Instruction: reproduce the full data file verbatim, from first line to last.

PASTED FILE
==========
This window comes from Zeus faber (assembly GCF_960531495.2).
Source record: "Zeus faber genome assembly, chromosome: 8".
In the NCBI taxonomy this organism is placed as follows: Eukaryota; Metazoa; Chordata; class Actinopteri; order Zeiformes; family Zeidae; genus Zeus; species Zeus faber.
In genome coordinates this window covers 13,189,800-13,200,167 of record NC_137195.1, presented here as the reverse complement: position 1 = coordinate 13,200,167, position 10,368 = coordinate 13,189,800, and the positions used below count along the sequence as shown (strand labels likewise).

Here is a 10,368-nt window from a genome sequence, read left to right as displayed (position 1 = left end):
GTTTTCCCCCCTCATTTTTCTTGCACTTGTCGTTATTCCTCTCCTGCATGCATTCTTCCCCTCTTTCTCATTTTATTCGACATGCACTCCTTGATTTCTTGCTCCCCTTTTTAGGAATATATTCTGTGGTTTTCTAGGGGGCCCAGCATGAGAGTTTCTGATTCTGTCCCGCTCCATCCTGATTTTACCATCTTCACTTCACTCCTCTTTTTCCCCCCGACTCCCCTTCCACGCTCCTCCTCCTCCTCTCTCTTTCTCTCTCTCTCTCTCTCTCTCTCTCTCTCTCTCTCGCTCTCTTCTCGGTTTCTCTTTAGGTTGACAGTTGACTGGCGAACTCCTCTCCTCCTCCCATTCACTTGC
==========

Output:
This window comes from Zeus faber (assembly GCF_960531495.2).
Source record: "Zeus faber genome assembly, chromosome: 8".
In the NCBI taxonomy this organism is placed as follows: Eukaryota; Metazoa; Chordata; class Actinopteri; order Zeiformes; family Zeidae; genus Zeus; species Zeus faber.
In genome coordinates this window covers 13,189,800-13,200,167 of record NC_137195.1, presented here as the reverse complement: position 1 = coordinate 13,200,167, position 10,368 = coordinate 13,189,800, and the positions used below count along the sequence as shown (strand labels likewise).

Here is a 10,368-nt window from a genome sequence, read left to right as displayed (position 1 = left end):
GTTTTCCCCCCTCATTTTTCTTGCACTTGTCGTTATTCCTCTCCTGCATGCATTCTTCCCCTCTTTCTCATTTTATTCGACATGCACTCCTTGATTTCTTGCTCCCCTTTTTAGGAATATATTCTGTGGTTTTCTAGGGGGCCCAGCATGAGAGTTTCTGATTCTGTCCCGCTCCATCCTGATTTTACCATCTTCACTTCACTCCTCTTTTTCCCCCCGACTCCCCTTCCACGCTCCTCCTCCTCCTCTCTCTTTCTCTCTCTCTCTCTCTCTCTCTCTCTCTCTCTCTCGCTCTCTTCTCGGTTTCTCTTTAGGTTGACAGTTGACTGGCGAACTCCTCTCCTCCTCCCATTCACTTGC